“I felt like I wouldn’t have to worry about crashing as much if I were on a mountain bike,” O’Keefe said. “There was kind of a group of people racing together. And, then, on the first icy spot, I knew I felt more comfortable on the mountain bike than some of the other guys on road bikes. So I put an effort in and got a gap by the second climb.”
O’Keefe said he was unsure if he’d be able to hold off strong uphill skier Howdyshell if they were close together once on snow. With that focus, O’Keefe began skinning up the resort’s Claimjumper trail on Peak 7 as Howdyshell entered the bike-to-ski transition area at the base. From there, he tried to stay as out-of-sight of his competitors as he could manage.
“It makes a big difference if you can see the person you are chasing,” O’Keefe said. “So I wanted to get out of sight on the bike and hopefully hold it on the skis.”
O’Keefe did just that, though he made it clear the Imperial was more difficult than he expected. O’Keefe has performed well at other ski mountaineering type events like the Power of Four in Aspen earlier this winter. But events like the Power of Four or Grand Traverse are marathons compared to the Imperial’s sprint. All of that energy exerted within such a short amount of time meant O’Keefe could feel it in his legs as he rode his Hagan Alpine-touring skis down the above-treeline Vertigo terrain beneath the Peak 8 summit.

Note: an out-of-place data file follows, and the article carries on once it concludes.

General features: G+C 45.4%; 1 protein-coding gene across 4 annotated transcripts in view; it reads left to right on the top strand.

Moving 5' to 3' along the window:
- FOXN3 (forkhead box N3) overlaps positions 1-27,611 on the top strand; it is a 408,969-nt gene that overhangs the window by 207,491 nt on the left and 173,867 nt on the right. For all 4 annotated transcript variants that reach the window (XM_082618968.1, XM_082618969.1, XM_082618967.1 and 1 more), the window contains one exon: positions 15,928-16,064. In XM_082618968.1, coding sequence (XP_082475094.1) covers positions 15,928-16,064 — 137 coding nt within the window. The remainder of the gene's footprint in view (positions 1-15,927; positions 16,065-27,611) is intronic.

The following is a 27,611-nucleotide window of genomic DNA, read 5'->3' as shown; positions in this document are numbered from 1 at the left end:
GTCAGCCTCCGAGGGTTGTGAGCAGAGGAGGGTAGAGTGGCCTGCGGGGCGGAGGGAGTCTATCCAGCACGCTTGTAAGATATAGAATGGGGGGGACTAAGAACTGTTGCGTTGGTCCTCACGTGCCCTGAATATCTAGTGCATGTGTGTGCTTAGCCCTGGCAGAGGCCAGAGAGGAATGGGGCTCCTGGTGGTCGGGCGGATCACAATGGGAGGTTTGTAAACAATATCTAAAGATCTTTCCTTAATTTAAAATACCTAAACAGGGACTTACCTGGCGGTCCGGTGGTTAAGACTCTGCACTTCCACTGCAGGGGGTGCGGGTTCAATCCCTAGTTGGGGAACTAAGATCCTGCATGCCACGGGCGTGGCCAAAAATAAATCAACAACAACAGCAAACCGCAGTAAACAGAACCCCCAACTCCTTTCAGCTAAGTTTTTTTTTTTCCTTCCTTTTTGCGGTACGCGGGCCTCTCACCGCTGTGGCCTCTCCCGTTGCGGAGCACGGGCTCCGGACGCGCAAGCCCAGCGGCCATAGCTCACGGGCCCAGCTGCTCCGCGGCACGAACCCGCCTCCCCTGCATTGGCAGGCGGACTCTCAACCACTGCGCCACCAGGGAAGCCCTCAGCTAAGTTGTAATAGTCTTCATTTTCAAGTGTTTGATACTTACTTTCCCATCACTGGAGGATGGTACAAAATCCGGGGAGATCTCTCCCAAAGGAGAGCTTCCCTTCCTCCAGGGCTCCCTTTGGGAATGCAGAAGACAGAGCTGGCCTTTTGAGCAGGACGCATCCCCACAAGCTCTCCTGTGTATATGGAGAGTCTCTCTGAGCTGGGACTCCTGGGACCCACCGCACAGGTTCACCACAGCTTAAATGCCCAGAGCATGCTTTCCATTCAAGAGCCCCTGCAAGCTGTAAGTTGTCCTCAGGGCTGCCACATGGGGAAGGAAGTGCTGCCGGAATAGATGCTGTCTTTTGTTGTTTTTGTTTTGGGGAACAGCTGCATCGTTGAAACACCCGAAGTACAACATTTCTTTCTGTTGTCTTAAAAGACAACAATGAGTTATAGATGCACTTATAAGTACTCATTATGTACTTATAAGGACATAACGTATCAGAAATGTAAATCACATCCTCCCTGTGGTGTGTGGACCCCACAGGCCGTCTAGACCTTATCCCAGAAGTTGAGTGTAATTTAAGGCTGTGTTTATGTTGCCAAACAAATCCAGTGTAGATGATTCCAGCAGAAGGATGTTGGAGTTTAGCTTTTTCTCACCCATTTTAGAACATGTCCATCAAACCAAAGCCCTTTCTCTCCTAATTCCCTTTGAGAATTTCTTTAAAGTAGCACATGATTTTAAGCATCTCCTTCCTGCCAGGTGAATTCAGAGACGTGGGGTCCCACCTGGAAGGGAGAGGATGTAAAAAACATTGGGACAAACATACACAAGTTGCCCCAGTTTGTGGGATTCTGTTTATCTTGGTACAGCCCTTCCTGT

“My legs were super tired after getting all the way up there — that’s definitely kind of an overlooked challenge of the ski mountaineering races,” O’Keefe said. “That you have to be able to ski when your legs are really, really tired.”
O’Keefe and Howdyshell were joined in the top three of the overall men’s competition by Breckenridge local Duke Barlow (1:31:18). In the overall women’s competition, Dillon local Jill Sorensen won with a time of 1:40:18, ahead of runner-up Marlee Dixon of Fairplay (1:45:39).
Soresen and Fairplay were joined on the women’s overall podium by 17-year-old Breckenridge local Elsa Bates (1:55:15). Bates was one of several local youth athletes who excelled on Saturday, including Max Bonenberger (1:33:01), Finn Remias (1:33:41) and Connor Albin (1:38:40) of Breckenridge. In the open women’s run race, Grace Staberg, 17, of Dillon, a Summit High School cross-country star, smashed the women’s running competition with a time of 2:16:26.
“They had a blast,” Howdyshell said of the local athletes, who he’s coached as part of the U.S. Ski Mountaineering team and Summit Endurance Academy. “They were flying.”